It remains to be seen how many will survive as the pressure to produce revenues is huge and at least the immediate prospects uncertain. What is certain, technology will continue to provide the tools essential to make the DREAM - LEARN - PLAN - GO process more integrated, less time consuming and even fun. It should be possible to monetize it to make these sites a commercial success.
In a later post I will discuss the issue of the effect these developments have on the role of DMOs in this process as they traditionally have played their role here and not in the transaction of travel. It's clear that the industry moves in the direction of integrated services delivery to consumers. The perfect storm indeed!
"Any sufficiently advanced technology is indistinguishable from magic." - Arthur C. Clarke
This quote somehow reminds me how far we still are from making the travel planning - researching and buying process on the web truly an easy and enjoyable experience based on the technology understanding and correctly interpreting customer needs and preferences. It's certainly far from being magic!
This is a great video by Nova Spivack of Radar Networks on this topic still often misunderstood. I agree with his definition of the terms web 1.0 / 2.0 / 3.0 being about time periods in the development of the web. We're now just about at the end of the second decade (2.0) and will enter the next (3.0) around 2010.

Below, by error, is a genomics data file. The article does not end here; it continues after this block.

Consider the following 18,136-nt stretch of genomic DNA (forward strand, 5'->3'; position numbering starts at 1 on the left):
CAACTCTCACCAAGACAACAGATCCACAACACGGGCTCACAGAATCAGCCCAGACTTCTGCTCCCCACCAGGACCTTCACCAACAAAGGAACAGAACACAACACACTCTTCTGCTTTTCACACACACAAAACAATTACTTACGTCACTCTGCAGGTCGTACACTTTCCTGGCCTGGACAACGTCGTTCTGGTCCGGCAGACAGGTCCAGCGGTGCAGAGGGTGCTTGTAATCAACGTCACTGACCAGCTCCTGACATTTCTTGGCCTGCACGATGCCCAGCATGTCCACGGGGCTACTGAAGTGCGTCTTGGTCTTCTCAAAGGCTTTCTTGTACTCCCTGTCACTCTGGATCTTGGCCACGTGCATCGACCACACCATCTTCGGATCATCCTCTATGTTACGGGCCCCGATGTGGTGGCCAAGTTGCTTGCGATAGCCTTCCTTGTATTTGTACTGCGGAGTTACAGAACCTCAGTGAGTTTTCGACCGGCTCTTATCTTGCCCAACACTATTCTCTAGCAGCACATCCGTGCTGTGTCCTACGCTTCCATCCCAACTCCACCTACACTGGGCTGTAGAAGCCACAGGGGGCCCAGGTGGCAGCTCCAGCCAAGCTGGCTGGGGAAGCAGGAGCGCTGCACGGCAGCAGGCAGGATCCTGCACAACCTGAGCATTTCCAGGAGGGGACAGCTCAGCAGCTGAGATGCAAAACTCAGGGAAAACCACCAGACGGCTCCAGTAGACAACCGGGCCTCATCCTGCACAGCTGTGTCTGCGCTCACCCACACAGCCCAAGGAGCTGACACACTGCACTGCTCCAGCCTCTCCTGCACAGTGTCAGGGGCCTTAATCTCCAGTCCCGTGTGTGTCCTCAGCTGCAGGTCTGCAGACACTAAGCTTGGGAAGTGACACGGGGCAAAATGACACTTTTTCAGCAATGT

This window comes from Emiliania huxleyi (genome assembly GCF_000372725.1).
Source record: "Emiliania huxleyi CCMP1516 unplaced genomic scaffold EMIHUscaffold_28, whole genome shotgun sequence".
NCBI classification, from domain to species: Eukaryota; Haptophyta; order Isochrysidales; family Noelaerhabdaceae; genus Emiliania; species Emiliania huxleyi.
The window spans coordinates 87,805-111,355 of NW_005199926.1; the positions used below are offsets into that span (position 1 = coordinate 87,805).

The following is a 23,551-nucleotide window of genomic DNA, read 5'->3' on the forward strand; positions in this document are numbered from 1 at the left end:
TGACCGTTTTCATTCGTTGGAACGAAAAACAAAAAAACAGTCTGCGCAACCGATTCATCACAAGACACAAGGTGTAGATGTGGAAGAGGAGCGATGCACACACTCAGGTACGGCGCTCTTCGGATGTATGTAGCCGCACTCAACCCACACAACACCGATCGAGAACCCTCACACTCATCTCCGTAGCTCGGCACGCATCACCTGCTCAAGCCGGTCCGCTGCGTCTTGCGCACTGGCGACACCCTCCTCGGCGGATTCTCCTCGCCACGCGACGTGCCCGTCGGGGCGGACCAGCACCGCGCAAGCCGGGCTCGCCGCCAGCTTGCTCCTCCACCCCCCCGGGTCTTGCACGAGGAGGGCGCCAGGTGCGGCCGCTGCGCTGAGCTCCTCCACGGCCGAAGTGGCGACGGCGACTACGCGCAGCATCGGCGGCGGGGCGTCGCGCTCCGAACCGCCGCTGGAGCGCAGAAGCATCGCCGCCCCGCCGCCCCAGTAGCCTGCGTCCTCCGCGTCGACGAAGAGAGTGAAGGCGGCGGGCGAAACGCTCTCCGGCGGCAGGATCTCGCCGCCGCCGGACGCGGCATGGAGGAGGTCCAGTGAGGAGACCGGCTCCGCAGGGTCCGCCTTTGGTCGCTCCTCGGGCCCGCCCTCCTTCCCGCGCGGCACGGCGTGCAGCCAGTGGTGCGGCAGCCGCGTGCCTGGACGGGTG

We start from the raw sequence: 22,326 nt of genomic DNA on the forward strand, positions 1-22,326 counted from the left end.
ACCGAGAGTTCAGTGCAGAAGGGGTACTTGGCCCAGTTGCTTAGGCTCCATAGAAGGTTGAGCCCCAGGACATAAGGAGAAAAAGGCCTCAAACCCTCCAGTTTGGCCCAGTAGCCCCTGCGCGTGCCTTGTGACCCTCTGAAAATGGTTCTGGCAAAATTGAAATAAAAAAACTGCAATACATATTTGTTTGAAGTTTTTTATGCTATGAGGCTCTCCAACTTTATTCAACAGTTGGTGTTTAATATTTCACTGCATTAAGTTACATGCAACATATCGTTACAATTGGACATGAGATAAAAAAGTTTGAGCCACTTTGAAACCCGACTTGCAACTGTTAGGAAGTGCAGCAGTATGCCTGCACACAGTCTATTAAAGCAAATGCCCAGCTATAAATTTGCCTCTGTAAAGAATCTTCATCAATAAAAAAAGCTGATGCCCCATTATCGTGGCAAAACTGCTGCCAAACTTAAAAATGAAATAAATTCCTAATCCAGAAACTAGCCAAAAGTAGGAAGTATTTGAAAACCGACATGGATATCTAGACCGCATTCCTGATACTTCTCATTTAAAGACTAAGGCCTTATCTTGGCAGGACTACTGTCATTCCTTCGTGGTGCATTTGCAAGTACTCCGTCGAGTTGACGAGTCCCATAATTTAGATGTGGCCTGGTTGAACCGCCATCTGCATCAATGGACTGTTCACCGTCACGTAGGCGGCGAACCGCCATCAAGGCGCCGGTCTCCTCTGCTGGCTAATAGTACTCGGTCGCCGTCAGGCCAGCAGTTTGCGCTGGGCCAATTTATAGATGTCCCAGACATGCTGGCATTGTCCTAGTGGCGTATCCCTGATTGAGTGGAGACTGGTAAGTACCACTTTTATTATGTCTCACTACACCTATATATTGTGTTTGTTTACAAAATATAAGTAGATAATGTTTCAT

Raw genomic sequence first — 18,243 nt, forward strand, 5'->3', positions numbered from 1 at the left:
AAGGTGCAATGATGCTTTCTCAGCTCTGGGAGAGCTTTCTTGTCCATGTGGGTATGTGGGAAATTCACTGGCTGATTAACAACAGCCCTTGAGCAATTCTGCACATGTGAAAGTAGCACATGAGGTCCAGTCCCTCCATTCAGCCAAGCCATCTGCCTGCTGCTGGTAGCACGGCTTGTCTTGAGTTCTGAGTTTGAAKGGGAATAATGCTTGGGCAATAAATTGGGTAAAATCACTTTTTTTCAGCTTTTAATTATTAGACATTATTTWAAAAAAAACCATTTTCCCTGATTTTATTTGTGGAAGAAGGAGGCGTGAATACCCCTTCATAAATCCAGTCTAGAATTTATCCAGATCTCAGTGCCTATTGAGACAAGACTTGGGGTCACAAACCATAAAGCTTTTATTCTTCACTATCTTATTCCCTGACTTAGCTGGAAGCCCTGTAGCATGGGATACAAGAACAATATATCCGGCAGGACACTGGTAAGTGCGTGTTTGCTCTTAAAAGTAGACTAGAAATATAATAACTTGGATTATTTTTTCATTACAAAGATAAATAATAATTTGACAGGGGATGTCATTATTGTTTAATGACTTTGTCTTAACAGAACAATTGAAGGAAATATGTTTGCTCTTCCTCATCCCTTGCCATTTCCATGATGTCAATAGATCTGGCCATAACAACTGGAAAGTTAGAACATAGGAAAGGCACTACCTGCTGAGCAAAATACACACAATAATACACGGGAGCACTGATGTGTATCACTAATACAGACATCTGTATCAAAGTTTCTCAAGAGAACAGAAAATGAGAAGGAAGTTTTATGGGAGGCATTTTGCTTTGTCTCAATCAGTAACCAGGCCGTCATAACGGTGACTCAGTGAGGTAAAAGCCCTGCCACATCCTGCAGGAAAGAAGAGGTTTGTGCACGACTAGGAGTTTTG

There will be definite implications on travel and the customer experience of researching, planning and purchasing travel. Before there will be dramatic changes, however, the pendulum will have to swing back to the front end or user experience focus, which he predicts will be the case in web 4.0 or more than ten years out, as web 3.0 deals more with the back end or the data.
In the meantime there will be new initiatives that will introduce semantic web tools into travel as we have seen with Uptake and TripIt. The latter is actually shown in one of his slides.
One of his comments I liked a lot is that we should talk about "artificial stupidity" rather than "artificial intelligence" that is required to eliminate humans from having to deal with the mundane, or stupid tasks, and let us focus on the intelligent ones. Couldn't agree more.